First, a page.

I am no longer surprised or outraged by anything the statists say in their lunacy, but I am still surprised and outraged by some of the stupid things Anarchists say. Being an Anarchist does not exclude one from being naive, deluded or blinded to certain sides of reality (and many people accuse me of having these same flaws). It is very much important to criticize each other when such flaws are identified.
Having written a great deal about love, you can imagine how disappointed I was when I read this on a famous Anarchist site: “love should be mandatory!” How deluded does a person have to be to make such a statement? What sort of horrible misinformation are Anarchists being taught?
The worse about this statement is that anyone can realize very rapidly that it is absolute nonsense: this requires no knowledge or education, but merely a pretty basic ability in introspection which everyone should have. Once you look in yourself, it is easy to recognize that love cannot be enforced. If someone pointed a gun at you and demanded that you love someone else, you would feel a lot of things, most probably fear to begin with, but how could you really love?
An emotion cannot be created from thin air, but rather must be cultivated with the proper stimuli. Making something mandatory is a good way to create resentment and anger, but not love. If love already exists, then there is no need to make it mandatory; if it doesn’t, then making it mandatory will not create it. No matter how much they try, bad parents can’t make their children love them, although they do create plenty of resentment and anger.
Maybe the statement referred to the effects of love being mandatory, not love itself. I did not ask any questions to the writer, so I don’t know whether that’s the case or not. But it doesn’t make any more sense. Making mutual aid mandatory is a pretty blatant contradiction, since mutual aid is defined by the willingness to help each other as equals, and coercion by definition implies inequality. Making charity mandatory… well, we already have that: and it’s no help at all, because (apart from charity being an unstable solution to a stable problem) the charity will always be directed to fulfill the interests of those who direct it.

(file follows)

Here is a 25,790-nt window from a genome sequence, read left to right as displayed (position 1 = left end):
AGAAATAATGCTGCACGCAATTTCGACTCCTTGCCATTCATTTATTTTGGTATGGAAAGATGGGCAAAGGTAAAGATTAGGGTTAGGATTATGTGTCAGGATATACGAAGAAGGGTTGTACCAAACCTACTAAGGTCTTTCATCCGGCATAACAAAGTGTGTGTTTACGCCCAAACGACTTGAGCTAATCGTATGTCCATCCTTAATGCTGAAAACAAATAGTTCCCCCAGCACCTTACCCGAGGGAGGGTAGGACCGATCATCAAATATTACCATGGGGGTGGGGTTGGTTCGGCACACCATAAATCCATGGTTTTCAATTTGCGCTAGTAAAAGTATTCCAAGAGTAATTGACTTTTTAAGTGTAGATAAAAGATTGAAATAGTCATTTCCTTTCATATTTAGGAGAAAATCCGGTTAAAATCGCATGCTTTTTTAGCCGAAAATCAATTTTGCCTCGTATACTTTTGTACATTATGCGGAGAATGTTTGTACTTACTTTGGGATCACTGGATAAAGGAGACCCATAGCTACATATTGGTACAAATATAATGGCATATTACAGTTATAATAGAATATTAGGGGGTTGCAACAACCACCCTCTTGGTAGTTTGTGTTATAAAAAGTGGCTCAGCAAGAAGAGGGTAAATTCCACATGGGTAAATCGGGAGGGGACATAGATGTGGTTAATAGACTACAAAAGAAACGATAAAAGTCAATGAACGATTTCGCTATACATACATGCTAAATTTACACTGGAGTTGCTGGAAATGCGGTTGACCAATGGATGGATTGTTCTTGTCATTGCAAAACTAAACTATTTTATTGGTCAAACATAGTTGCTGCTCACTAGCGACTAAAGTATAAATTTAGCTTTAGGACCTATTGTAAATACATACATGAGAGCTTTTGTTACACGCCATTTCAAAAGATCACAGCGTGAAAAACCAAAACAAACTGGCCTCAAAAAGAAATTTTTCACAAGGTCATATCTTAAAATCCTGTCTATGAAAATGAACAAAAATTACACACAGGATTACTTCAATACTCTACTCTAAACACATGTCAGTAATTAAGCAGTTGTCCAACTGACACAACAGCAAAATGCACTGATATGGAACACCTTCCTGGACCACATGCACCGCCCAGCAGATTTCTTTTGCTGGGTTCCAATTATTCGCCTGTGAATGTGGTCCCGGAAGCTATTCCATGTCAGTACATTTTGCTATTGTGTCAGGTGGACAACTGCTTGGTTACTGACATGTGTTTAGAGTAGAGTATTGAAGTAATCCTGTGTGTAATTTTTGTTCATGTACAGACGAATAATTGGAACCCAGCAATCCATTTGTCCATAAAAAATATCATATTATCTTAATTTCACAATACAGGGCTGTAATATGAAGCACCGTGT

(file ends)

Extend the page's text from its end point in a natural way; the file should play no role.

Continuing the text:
Let me be clear on this. I am not saying that I disagree that love should be enforced: I am saying that it is logically impossible for love to be enforced. To do so defeats its own point immediately. And examining the truth of what I am saying does not require a great deal of education, or even agreement with me. All it requires is the capacity to introspect. So how can anyone get it wrong? Isn’t everyone able to at least do basic introspection?
It may seem like I am unfairly harping on that one sentence, but I do want to make a larger point about introspection here. This is a topic that I have never, ever seen addressed in anarchist writings, but which seems to me vital to understand anarchism.
After all, if we posit that morality/ethics/sociability (whatever you want to call it) is innate, to be found only within ourselves, and that man, freed from law, rules and regulations, standing on his own two feet, is at his most noble, then it greatly behooves us to understand the capacity to introspect, as well as how it becomes impaired. Such a capacity would make the difference between the success and failure of any anarchist or even remotely freedom-oriented endeavour. A group of people cut off from the bedrock of desires, fears and obligations which structure our society and unable to feel for themselves would be no more able to achieve anarchy than an unshackled human body could continue to exist indefinitely without nutrients.